NYMC Faculty Publications

ACTON PROLONGATUM® Suppresses Spasms Head to Head with Acthar® Gel in the Model of Infantile Spasms

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Epilepsy & Behavior : E&B

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Cell Biology and Anatomy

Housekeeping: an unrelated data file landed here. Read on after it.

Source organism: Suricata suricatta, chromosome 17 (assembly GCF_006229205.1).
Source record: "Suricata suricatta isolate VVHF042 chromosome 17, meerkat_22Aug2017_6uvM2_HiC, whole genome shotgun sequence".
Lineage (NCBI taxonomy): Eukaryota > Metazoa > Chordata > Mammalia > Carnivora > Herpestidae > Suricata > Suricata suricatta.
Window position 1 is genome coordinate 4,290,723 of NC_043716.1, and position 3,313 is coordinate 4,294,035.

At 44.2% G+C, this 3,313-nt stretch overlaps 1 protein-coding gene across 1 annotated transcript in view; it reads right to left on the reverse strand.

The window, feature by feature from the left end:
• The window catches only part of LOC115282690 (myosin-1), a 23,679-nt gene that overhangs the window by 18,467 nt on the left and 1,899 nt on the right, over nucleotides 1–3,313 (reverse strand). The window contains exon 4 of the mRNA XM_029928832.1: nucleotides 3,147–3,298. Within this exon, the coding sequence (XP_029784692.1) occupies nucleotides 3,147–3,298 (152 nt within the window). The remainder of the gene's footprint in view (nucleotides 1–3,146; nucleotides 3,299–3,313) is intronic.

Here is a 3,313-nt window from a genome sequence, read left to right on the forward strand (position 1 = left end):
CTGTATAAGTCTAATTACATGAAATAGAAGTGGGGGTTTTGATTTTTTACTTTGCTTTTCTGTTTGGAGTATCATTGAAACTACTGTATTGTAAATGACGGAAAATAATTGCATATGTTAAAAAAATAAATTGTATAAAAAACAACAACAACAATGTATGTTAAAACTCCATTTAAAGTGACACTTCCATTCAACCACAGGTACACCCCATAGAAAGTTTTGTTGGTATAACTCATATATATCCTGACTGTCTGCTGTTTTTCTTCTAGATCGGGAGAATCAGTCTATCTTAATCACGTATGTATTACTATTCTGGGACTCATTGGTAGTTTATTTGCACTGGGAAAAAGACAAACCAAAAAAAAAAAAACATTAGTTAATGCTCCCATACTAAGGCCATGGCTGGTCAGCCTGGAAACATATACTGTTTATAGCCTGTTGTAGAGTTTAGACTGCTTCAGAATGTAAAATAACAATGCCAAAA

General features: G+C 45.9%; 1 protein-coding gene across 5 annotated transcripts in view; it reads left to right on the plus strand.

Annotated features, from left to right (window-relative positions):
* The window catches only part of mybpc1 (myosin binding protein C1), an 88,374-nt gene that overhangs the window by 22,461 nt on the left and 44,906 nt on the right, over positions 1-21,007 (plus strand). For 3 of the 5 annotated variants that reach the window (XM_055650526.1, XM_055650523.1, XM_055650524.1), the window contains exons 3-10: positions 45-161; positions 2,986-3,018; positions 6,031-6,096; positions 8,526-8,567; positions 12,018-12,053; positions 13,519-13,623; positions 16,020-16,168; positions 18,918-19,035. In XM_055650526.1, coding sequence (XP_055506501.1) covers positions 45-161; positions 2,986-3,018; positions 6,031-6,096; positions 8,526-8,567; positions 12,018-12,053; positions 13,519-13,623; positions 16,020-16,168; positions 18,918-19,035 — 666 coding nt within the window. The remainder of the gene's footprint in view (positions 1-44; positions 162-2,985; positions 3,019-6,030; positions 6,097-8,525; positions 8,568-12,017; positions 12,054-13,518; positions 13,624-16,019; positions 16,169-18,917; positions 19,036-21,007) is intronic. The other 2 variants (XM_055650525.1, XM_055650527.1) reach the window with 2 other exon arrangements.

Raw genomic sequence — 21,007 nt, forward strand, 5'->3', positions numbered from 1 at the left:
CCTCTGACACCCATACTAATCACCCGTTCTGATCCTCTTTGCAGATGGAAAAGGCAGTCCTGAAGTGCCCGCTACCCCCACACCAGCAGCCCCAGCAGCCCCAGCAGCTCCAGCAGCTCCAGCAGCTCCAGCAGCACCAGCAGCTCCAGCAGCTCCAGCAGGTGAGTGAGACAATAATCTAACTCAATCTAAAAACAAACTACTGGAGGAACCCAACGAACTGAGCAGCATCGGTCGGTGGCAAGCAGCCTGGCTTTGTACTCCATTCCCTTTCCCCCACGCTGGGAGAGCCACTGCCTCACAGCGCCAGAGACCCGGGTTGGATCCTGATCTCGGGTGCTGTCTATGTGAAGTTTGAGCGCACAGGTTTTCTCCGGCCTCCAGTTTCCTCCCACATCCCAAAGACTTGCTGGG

Epileptic spasms during infancy (infantile spasms, IS) are a rare epilepsy syndrome with dire prognosis. Current treatments, effective in about 55% of cases, include hormonal therapy (adrenocorticotropic hormone [ACTH] = adrenocorticotropin or corticosteroids) or vigabatrin (also in combination with hormones). In addition to their limited efficacy, these treatments may also carry serious adverse effects. Thus, the search for new effective drugs to treat this rare disease is desirable. In this study, we determined the efficacy of ACTON PROLONGATUM® (AP; Ferring Pharmaceuticals) in comparison with Acthar® Gel (Mallinckrodt) and full 39 amino-acid rat ACTH molecule (Genscript) in the rodent model of IS consisting of prenatal priming with betamethasone and repeated postnatal trigger of spasms with N-methyl-d-aspartate. Treatment with these ACTH varieties was given on postnatal days (P)12, P13, and P14 in a prospective test (treatment onset on P12 AFTER induction of spasms). Two independent arms were investigated: subcutaneous (SC) and intramuscular (IM) deliveries that were evaluated separately. In the SC arm, there was a significant suppression of the number of spasms after both Acthar® Gel and AP on P13 and P15 compared with gelatin control. In the IM arm, a significant suppression of the number of spasms was achieved only after AP on both P13 and P15 indicating that after IM delivery, Acthar® Gel was not as effective as AP. In this study, we confirmed the efficacy of two ACTH formulations (gelatin-based Acthar® Gel and carboxymethyl cellulose-based AP) in the model of IS. ACTON PROLONGATUM® may become a valuable therapy for IS. In our animal model, AP was at least as efficient as the standard of care, Acthar® Gel.

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